We’re going to give him a last couple of days to see whether there’s some change in his fortunes. But frankly, I’m not betting on it. I’ve seen often enough what it looks like when someone stops responding to their medications. It was always a long shot that the meds would have any significant effect with a cat whose kidneys were probably down to 5% or 10% of their normal function.  This time I think the dice have fallen against us. And there is no kindness to Squeak — and no respect for his lifelong, considerable dignity — in trying to keep him around any longer in hopes that things will magically get better. Here as elsewhere, entropy is running.


I want to take a moment to thank everyone very much who took the time to stop by the DD.com shop to buy things that would help defray the expenses of renal diet food and so forth. Squeaky really did like it, for as long as his appetite was improving, and it won’t go to waste; Squeak’s padawan apprentice Goodman likes the k/d food too (and at thirteen-plus is of an age to be eating it anyway. An upcoming priority is to get him over to the vet too in fairly short order to have bloods drawn and see how his own kidney health stands).

And now we wait, For the moment, Squeaky is lying out in the sun, snoozing — the first time in months that we’ve seen him do that (but we’ve been kind of short on sunshine around here until very recently). I hope the next couple of days stay sunny.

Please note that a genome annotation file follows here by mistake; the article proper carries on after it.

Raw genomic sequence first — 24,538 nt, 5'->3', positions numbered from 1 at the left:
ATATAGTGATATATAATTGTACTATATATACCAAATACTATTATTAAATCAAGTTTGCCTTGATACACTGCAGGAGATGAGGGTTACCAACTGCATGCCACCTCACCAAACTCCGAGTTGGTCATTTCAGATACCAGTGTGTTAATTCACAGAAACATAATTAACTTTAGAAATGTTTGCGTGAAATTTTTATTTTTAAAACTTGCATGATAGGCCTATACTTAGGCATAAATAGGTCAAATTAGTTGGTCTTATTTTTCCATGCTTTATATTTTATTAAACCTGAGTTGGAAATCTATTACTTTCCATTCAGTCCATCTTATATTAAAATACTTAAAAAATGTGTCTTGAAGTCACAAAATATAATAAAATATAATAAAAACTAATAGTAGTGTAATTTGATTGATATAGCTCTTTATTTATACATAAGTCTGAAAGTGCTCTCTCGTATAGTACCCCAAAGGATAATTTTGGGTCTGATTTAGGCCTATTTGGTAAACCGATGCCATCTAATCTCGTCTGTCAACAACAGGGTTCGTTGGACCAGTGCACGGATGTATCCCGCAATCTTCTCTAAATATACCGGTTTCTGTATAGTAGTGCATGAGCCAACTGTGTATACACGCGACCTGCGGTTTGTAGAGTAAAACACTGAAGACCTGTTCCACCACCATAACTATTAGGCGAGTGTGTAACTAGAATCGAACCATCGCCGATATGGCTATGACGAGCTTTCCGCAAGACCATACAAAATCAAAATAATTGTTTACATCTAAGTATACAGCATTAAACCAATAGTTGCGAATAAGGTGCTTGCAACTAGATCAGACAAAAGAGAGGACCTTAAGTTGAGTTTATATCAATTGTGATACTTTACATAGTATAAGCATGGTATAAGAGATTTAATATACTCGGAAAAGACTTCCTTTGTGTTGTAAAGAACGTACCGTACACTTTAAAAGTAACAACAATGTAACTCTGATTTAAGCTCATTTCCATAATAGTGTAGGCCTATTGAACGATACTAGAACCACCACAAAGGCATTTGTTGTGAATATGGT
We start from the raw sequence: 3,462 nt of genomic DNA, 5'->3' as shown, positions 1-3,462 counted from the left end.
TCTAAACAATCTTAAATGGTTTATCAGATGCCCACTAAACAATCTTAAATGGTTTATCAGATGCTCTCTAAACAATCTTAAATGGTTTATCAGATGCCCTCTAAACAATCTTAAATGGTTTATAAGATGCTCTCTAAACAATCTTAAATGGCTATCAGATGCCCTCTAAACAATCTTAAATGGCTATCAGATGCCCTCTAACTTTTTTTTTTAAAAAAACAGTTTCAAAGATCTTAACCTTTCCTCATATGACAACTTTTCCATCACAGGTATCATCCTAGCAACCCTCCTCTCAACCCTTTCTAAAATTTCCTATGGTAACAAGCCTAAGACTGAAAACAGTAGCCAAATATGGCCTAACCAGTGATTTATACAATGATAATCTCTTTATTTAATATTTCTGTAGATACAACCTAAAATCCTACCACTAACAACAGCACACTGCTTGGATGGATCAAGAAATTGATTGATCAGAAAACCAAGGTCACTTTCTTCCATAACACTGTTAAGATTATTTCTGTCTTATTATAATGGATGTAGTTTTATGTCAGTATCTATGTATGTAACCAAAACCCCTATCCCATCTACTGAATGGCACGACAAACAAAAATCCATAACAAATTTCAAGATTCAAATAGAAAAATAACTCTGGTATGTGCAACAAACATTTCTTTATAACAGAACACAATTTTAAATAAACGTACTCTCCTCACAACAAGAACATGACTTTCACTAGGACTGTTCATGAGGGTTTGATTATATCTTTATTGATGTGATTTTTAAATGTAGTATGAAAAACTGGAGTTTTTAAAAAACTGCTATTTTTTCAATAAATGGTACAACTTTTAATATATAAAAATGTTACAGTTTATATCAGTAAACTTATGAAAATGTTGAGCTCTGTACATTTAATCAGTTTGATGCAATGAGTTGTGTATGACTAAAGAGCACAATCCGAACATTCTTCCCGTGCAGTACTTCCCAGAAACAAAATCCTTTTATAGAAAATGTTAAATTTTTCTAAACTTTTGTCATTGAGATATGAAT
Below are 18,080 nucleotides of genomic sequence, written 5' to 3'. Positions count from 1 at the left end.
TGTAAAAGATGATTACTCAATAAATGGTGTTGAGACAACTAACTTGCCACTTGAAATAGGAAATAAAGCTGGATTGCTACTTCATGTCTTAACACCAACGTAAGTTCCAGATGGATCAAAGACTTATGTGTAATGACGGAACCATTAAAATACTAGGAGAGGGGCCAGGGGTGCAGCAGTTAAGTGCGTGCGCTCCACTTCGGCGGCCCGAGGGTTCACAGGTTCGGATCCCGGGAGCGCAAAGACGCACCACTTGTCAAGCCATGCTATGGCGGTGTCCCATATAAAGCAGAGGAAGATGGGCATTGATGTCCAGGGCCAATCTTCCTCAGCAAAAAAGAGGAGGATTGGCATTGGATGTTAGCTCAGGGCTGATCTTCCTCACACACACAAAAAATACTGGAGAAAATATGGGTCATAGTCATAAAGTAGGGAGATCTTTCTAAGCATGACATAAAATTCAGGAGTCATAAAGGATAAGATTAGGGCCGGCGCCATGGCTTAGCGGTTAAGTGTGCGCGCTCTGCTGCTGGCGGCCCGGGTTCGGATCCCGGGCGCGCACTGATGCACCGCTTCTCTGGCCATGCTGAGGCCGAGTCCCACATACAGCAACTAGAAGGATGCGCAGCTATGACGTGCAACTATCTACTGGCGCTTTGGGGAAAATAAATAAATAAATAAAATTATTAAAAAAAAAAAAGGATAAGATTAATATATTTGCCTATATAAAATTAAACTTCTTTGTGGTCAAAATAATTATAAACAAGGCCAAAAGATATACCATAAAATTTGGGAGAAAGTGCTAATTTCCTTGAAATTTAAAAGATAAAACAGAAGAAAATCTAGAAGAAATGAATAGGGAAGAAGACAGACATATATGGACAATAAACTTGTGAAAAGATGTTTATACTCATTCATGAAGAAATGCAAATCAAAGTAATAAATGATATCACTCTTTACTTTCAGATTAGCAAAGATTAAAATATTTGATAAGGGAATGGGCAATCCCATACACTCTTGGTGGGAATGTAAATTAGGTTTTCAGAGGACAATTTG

One postscript here: Peter tells me he won’t be blogging about this, but he too thanks eveybody for all the kind thoughts we know will be coming our, and Squeak’s, way. And I thank you all too.


dduane: DD's avatar (Default)
Hills Prescription k/d

Secondary to a batch of emails and so forth from folks who weren't able to take advantage of the below-described discount offer over the weekend, we've extended it one day. So the (revised) pertinent info appears below. (And thanks to everyone who's participated so far!)

BTW: if you've purchased an ebook or ebooks and are having any kind of download problem, please leave a comment in the thread below and our tech lady will get back to you as quickly as possible. Apparently there were some problems with the server on Saturday that resulted in shop registration emails and / or emailed passwords being delayed. These problems seem to have resolved themselves, but we want to make sure everyone's got what they paid for, or were able to get in and make their purchases in the first place.

Anyway, here's what it's all about. As of this past weekend we've nearly come to the end of the supply of special kidney-friendly cat food that the vet's office sent home with Mr. Squeak after his hospital stay (he was being treated for what we now recognize as the late stages of feline renal failure). Now it's time to start ordering the stuff in seriously, and jeezLouise is it expensive. Also, in our neck of the woods you have to order "prescription" cat foods in bulk from the distributor... which means a minimum of 48-unit cases. Still: it's in a good cause. So it's time to have a sale at the DD.com ebook shop! We're offering a 25%-off sale on all ebooks in the shop until Tuesday morning (0900 UTC), April 19th. BT The discount offer includes:

  • Middle Kingdoms books and stories, such as --
  • And the Young Wizards International Editions. (Purchasers outside the US and Canada only, please!) Including:
(For those interested: the other four books are still in production, but we expect to have them all up by mid-May.)
Not Particularly